The California Public Utilities Commission (CPUC) unanimously approved a plan Thursday, August 25th, for an all-services area code overlay to the existing 310 area code.
The commission ordered the implementation of the new 424 area code.
An overlay will not require consumers with existing telephone numbers to change their area code, but consumers who want new telephone numbers will have to accept numbers with the new 424 area code.
Telephone lines in the same residence, business or multiple cell phone plan could have two different area codes if new telephone numbers are assigned.
“We have made every effort possible to avoid a split or overlay, and for quite some time our number conservation efforts held off the need for implementation of a relief plan,” said commission president Michael Peevey.
All calls within the 310 and 424 overlay region, which extends from Santa Monica to San Pedro, will have to be made with 11-digit dialing.
Calls will have to start with the number “1” followed by the three-digit area code and the seven-digit line number.
Consumers may practice dialing 11 digits beginning Saturday, December 31st.
Starting July 26th, consumers will be required to use 11-digit dialing.
Telephone numbers with the new 424 area code will begin to be assigned on or after August 26th of next year.
Congresswoman Jane Harman and Los Angeles County Supervisor Don Knabe said they were disappointed with the commission’s decision.
“I am disappointed that the PUC has put the bottom line of the telephone companies ahead of the public interest,” Harman said.
A joint coalition of six major telephone companies has been lobbying the CPUC for an all- services overlay for several months.
The telephone companies urged the CPUC to approve the overlay because the companies said the 310 area code is running out of telephone numbers.
A diverse group of local politicians have argued that area code changes are burdensome to residents and businesses.
They also contended that changes to dialing patterns are difficult for senior citizens and the disabled.
On Wednesday, August 24th, the Federal Communications Commission (FCC) approved a technology overlay in the 310 area code.
The technology overlay will preserve telephone numbers within the 310 area code for residents and businesses by assigning a 424 area code to technology phone numbers.
Technology phone numbers are used to operate cash registers, automated teller machines, Internet lines, credit card machines, and point-of-sale machines.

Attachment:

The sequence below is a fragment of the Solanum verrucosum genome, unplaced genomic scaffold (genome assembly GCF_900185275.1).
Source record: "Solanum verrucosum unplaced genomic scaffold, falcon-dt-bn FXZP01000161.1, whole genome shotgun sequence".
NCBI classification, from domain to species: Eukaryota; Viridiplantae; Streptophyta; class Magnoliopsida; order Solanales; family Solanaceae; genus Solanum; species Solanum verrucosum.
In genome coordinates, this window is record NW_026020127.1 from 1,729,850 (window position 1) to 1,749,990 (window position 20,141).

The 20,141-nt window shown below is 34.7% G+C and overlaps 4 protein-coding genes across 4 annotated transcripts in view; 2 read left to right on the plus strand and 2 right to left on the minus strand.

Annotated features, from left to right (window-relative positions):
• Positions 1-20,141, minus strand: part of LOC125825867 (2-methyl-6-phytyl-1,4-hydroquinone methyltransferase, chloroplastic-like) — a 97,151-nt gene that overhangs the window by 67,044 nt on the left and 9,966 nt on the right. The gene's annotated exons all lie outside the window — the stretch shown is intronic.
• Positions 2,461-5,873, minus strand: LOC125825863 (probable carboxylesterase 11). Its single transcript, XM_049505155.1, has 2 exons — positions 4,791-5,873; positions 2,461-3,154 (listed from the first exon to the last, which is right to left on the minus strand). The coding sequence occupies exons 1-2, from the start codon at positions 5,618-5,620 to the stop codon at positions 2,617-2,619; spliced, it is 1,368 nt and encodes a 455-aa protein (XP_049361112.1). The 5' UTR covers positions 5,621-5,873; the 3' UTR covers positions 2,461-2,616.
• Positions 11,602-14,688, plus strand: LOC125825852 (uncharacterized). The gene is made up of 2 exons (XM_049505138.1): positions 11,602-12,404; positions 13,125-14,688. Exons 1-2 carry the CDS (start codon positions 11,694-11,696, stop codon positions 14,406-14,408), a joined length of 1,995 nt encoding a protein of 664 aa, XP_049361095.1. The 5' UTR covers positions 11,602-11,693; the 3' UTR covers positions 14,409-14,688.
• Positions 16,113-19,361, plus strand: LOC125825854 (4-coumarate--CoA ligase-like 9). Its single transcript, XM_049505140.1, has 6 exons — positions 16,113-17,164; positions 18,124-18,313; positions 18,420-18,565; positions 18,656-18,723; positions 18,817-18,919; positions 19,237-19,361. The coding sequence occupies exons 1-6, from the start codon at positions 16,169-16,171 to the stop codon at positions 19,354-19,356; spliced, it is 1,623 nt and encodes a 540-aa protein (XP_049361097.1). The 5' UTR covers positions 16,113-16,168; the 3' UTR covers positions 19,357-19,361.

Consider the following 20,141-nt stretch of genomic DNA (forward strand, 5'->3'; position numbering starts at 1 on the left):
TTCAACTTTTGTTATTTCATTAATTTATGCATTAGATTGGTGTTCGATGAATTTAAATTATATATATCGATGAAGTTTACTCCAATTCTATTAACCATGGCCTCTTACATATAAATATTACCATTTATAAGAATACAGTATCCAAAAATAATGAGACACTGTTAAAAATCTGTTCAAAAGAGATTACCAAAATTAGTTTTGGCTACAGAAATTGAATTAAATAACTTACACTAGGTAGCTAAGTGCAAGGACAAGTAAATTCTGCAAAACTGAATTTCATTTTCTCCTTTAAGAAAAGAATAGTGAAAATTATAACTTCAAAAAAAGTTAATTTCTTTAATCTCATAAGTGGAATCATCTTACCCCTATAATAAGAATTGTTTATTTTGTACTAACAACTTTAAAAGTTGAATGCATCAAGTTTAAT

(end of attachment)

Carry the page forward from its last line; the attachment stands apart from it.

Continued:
Also last week, the California State Senate approved California State Assembly Bill 1380, authored by the late Assemblymember Mike Gordon.
Assembly Bill 1380 establishes guidelines for telephone companies to better manage their number resources. Telephone companies would also be required to return unused telephone numbers after six months.
Gordon believed that more than two million unused telephone numbers existed in the 310 area code and that telephone companies were mismanaging the number resources.
To become law, Assembly Bill 1380 will have to be signed by Governor Arnold Schwarzenegger.
“On a week where the FCC ruled to explore other options and the California State Senate passed legislation mandating inventory guidelines, the alternatives to area code relief clearly have momentum,” Harman said.
Knabe said legislation previously signed into state law before Assembly Bill 1380 requires that all efforts to preserve existing telephone numbers in an area code be made.
“California law requires that all efforts must be exhausted before a split or overlay such as the one approved can ever occur,” Knabe said. “That action has not happened.”
He said the CPUC approved the overlay based on outdated studies of how many unused telephone numbers existed in the 310 area code.
Another study is currently in progress to determine how many telephone numbers exist now in the 310 area code after several years of number conservation efforts have been made.
Knabe said the commission should have waited for this current study to be completed before approving the overlay.
“Unfortunately, the PUC’s decision ignores these legal mandates,” Knabe said.
“The decision by the PUC represents a disregard for the thousands of small business owners and residents who live within the 310 area code region.”
Harman said the inventory of unused telephone numbers includes deactivated pager numbers.
Harman and Knabe said they would continue to oppose and prevent the overlay from taking place until a complete inventory of unused telephone numbers in the 310 area code is made public.
“Together with the South Bay Association of Chambers of Commerce, the South Bay Council of Governments and a strong coalition of community leaders, preserving the 310 area code is truly possible,” Harman said.